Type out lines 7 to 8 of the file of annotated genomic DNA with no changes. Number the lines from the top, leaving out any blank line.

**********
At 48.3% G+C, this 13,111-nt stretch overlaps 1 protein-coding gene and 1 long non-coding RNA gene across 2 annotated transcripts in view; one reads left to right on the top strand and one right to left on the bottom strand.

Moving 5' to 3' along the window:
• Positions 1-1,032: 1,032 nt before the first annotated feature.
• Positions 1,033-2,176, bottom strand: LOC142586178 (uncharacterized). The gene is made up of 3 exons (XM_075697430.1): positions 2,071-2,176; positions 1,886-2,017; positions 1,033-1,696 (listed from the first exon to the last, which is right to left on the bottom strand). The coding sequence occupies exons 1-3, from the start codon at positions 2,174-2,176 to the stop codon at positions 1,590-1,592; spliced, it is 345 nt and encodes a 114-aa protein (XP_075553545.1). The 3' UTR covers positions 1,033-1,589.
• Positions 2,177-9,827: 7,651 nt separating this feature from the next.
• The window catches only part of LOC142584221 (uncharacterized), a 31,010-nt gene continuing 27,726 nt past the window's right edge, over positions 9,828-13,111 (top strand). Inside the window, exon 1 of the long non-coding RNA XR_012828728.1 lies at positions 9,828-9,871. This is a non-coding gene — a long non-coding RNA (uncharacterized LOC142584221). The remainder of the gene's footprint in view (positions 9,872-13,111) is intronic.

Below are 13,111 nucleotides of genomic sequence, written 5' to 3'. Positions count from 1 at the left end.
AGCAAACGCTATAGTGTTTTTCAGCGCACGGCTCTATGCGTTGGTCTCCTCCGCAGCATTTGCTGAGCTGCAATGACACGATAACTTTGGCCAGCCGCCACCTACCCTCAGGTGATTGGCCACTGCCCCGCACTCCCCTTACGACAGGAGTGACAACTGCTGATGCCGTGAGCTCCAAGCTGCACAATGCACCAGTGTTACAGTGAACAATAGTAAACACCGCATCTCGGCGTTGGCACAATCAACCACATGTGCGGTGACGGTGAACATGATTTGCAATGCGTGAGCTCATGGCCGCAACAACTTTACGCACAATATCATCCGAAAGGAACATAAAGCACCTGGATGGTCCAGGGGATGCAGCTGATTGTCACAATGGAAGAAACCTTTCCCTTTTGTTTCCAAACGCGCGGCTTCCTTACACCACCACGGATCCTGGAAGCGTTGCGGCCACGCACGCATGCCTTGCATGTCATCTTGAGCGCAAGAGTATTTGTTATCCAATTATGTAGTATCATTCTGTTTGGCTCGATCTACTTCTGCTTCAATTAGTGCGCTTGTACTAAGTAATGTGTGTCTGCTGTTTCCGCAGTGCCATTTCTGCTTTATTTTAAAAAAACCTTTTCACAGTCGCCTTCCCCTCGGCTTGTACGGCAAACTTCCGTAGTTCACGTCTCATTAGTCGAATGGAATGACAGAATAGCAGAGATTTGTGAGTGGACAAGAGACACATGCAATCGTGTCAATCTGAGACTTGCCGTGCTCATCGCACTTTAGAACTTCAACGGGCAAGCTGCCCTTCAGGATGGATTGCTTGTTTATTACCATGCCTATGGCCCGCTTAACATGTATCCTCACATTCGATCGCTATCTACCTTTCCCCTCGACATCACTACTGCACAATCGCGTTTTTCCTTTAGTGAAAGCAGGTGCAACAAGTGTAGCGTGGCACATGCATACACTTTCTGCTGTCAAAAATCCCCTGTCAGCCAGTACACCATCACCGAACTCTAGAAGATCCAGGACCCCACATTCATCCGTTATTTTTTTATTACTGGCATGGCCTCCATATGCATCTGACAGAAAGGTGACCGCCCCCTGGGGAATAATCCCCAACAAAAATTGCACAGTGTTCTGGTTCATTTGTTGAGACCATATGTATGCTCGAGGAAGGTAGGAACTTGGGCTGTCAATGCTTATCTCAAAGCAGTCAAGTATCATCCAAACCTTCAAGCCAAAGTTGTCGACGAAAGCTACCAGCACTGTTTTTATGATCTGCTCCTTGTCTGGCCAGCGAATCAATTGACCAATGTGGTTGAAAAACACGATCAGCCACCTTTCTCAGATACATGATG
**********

Below are 13,111 nucleotides of genomic sequence, written 5' to 3'. Positions count from 1 at the left end.
AGCAAACGCTATAGTGTTTTTCAGCGCACGGCTCTATGCGTTGGTCTCCTCCGCAGCATTTGCTGAGCTGCAATGACACGATAACTTTGGCCAGCCGCCACCTACCCTCAGGTGATTGGCCACTGCCCCGCACTCCCCTTACGACAGGAGTGACAACTGCTGATGCCGTGAGCTCCAAGCTGCACAATGCACCAGTGTTACAGTGAACAATAGTAAACACCGCATCTCGGCGTTGGCACAATCAACCACATGTGCGGTGACGGTGAACATGATTTGCAATGCGTGAGCTCATGGCCGCAACAACTTTACGCACAATATCATCCGAAAGGAACATAAAGCACCTGGATGGTCCAGGGGATGCAGCTGATTGTCACAATGGAAGAAACCTTTCCCTTTTGTTTCCAAACGCGCGGCTTCCTTACACCACCACGGATCCTGGAAGCGTTGCGGCCACGCACGCATGCCTTGCATGTCATCTTGAGCGCAAGAGTATTTGTTATCCAATTATGTAGTATCATTCTGTTTGGCTCGATCTACTTCTGCTTCAATTAGTGCGCTTGTACTAAGTAATGTGTGTCTGCTGTTTCCGCAGTGCCATTTCTGCTTTATTTTAAAAAAACCTTTTCACAGTCGCCTTCCCCTCGGCTTGTACGGCAAACTTCCGTAGTTCACGTCTCATTAGTCGAATGGAATGACAGAATAGCAGAGATTTGTGAGTGGACAAGAGACACATGCAATCGTGTCAATCTGAGACTTGCCGTGCTCATCGCACTTTAGAACTTCAACGGGCAAGCTGCCCTTCAGGATGGATTGCTTGTTTATTACCATGCCTATGGCCCGCTTAACATGTATCCTCACATTCGATCGCTATCTACCTTTCCCCTCGACATCACTACTGCACAATCGCGTTTTTCCTTTAGTGAAAGCAGGTGCAACAAGTGTAGCGTGGCACATGCATACACTTTCTGCTGTCAAAAATCCCCTGTCAGCCAGTACACCATCACCGAACTCTAGAAGATCCAGGACCCCACATTCATCCGTTATTTTTTTATTACTGGCATGGCCTCCATATGCATCTGACAGAAAGGTGACCGCCCCCTGGGGAATAATCCCCAACAAAAATTGCACAGTGTTCTGGTTCATTTGTTGAGACCATATGTATGCTCGAGGAAGGTAGGAACTTGGGCTGTCAATGCTTATCTCAAAGCAGTCAAGTATCATCCAAACCTTCAAGCCAAAGTTGTCGACGAAAGCTACCAGCACTGTTTTTATGATCTGCTCCTTGTCTGGCCAGCGAATCAATTGACCAATGTGGTTGAAAAACACGATCAGCCACCTTTCTCAGATACATGATG